These always used to be non-car related factors. They might have included advertising billboards, confusing road signs, children arguing in the back or map reading. But now experts believe cars are just as likely to be the cause of driver distraction. And top of the list of offenders are their sometimes confusing in-car infotainment systems.
You know the make and model of your car. You probably know how much fuel it uses and maybe even what it’s worth. But how much does your car know about you? Read on to find out if new cars really can spy on drivers and record personal information.
Car drivers, particularly in cities, are having to deal with a new feature: the low traffic neighbourhood. Brought in during first pandemic lockdown in mid-2020, they’ve split neighbourhoods. Some people are very pro; others seriously anti. Read on to find out all about LTNs as they’re often known.
Lockdown restrictions may have eased a little on 12 April, but some Brits aren’t rushing to get back behind the wheel.
We spoke to 2,000 drivers, and a fifth of them told us they feel less confident about driving from the 12th. In fact, well over half (61%) said they would rather walk or cycle than drive at the moment.
If your car’s been damaged by a pothole, you’re not alone. New research suggests at worst one in three drivers has suffered in this way; at best the figure is one in five.
And another annual study of the state of the nation’s roads paints a picture of a network that’s gradually crumbling. The report blames years of inconsistent funding combined with extreme weather conditions.
While COVID-19 vaccinations are generally very welcome, one of the less pleasing side-effects is likely to be an increase in the price of fuel.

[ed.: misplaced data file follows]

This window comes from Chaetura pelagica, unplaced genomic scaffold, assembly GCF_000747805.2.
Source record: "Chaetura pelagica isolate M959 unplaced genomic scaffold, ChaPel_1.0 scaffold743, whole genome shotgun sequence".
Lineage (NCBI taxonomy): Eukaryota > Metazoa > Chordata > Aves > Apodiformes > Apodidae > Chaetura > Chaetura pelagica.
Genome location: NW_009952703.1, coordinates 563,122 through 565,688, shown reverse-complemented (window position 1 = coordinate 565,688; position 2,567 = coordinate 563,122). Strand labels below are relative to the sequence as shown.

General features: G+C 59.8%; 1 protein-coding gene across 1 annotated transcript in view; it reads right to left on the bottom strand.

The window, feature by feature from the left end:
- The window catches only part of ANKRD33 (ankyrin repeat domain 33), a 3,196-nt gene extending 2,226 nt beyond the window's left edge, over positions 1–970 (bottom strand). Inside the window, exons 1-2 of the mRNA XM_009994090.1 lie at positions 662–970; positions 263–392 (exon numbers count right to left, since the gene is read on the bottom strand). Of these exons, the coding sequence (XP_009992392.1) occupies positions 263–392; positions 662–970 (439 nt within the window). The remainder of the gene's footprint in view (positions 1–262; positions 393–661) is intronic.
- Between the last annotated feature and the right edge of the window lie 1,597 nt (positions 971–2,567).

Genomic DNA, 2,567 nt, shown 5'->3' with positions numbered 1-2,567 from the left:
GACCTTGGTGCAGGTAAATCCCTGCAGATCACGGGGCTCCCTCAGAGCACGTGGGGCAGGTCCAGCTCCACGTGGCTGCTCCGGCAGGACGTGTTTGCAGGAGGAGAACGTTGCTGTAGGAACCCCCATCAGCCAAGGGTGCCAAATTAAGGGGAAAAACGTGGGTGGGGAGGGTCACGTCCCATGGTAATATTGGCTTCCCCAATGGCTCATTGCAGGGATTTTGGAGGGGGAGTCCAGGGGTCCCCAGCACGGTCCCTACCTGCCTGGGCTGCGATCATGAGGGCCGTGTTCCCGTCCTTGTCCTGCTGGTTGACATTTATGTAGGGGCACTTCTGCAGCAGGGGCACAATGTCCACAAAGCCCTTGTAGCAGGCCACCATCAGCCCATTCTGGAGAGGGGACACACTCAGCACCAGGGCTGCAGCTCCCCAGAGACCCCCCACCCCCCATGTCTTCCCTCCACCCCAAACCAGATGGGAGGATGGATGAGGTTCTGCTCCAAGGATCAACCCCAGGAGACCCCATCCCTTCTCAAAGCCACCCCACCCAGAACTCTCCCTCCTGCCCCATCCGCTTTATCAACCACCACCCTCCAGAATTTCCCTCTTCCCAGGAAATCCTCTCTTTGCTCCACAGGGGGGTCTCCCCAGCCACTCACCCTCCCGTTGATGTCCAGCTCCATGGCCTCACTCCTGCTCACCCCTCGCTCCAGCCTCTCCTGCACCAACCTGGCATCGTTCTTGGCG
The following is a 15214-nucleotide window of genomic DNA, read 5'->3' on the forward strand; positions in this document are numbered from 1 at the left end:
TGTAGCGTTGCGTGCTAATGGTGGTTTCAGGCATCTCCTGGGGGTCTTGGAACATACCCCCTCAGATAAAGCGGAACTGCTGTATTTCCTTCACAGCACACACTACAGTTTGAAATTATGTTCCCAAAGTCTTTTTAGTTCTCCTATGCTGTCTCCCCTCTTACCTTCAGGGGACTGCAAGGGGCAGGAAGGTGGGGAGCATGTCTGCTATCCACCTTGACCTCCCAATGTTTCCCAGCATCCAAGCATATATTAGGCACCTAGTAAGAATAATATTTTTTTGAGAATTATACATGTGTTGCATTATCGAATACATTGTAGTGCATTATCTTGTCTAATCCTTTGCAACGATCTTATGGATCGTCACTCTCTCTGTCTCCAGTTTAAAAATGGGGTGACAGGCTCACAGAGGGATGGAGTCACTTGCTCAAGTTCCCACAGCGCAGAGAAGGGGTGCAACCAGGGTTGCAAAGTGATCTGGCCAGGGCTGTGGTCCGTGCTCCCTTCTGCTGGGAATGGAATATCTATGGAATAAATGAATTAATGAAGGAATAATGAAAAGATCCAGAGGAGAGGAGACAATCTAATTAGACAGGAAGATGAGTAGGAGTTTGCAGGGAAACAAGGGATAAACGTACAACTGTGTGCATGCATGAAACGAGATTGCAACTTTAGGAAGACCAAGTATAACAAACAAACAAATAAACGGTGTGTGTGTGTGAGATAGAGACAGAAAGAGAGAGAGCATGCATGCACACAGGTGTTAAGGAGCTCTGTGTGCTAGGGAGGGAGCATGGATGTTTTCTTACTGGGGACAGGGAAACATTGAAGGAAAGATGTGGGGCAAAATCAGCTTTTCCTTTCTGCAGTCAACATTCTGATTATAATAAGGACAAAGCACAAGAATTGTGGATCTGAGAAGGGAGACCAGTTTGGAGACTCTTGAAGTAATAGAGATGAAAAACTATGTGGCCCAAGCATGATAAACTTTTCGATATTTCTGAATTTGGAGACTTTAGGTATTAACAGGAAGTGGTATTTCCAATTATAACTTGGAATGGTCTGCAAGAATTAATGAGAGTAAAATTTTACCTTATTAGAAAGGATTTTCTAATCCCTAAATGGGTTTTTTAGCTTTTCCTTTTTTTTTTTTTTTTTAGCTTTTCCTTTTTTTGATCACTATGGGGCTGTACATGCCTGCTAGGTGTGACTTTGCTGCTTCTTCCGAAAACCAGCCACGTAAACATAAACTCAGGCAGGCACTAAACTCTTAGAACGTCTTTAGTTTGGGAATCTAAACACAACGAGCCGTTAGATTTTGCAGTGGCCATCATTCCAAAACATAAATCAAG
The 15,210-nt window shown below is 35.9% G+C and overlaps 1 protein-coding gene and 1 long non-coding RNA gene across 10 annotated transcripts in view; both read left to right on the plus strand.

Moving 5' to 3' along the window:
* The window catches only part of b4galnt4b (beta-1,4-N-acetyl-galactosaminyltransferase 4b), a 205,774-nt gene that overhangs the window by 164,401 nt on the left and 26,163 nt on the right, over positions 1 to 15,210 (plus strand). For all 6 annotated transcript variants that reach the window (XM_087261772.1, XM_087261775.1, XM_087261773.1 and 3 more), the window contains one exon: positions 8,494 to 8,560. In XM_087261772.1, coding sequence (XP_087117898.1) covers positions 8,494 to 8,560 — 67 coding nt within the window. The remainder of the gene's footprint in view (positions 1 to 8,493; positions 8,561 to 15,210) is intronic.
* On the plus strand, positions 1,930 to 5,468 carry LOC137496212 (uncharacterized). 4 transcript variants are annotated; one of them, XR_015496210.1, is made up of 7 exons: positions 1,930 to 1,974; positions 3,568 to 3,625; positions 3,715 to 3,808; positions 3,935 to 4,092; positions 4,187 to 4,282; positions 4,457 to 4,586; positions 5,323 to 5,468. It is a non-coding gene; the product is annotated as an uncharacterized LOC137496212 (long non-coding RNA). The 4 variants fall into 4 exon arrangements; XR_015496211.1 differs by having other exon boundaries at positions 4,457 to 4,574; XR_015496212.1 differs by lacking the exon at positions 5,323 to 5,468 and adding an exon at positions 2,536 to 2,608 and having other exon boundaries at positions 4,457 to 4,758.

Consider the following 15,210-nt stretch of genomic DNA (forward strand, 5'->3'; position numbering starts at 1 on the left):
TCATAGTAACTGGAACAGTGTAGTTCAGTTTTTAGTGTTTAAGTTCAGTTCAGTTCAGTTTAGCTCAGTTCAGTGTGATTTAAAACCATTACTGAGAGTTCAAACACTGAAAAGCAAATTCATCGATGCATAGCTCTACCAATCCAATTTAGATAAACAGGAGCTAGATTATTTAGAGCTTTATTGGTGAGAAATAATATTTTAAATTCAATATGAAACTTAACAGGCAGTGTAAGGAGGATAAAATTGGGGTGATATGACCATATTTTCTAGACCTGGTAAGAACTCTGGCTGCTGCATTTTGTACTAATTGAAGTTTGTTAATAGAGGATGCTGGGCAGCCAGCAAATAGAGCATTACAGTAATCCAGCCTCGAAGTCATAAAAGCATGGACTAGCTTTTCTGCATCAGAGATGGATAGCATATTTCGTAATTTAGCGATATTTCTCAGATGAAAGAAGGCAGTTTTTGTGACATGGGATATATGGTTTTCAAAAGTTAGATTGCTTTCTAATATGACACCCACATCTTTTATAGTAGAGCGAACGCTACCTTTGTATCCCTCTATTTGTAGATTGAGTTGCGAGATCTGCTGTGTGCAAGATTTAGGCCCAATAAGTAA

But if the price at the pumps does go up, you can offset some of it by watching how you drive, how you look after your car and where you fill up. Here we look at six simple steps that will save fuel and therefore money.
Ever thought of buying a dash camera for your car? More than three million UK drivers have already installed one of the dashboard-mounted devices. And the cameras have been such a hit with car owners that police are increasingly using the footage people send to them for making convictions.
In July 2018, the National Dash camera Safety Portal (NDSP) was set up. Since then, drivers, motorbikers and cyclists have uploaded more than 10,000 clips of footage. Around half of these have resulted in the police making convictions.
Car drivers are being warned they could fall victim to increasingly persistent motoring scammers. In 2020, the government’s Driver and Vehicle Licencing Agency (DVLA) saw a 603 per cent leap in fraudulent activity compared to the previous year. That’s just from the number of scams that drivers reported. The DVLA is worried thousands of drivers have unwittingly fallen for scams and not disclosed it.
Desperate fraudsters are sending blanket emails and texts to thousands of drivers. They know that if just a tiny percentage fall for them, the crooks will be quids in. Read on to find out how you can avoid being scammed.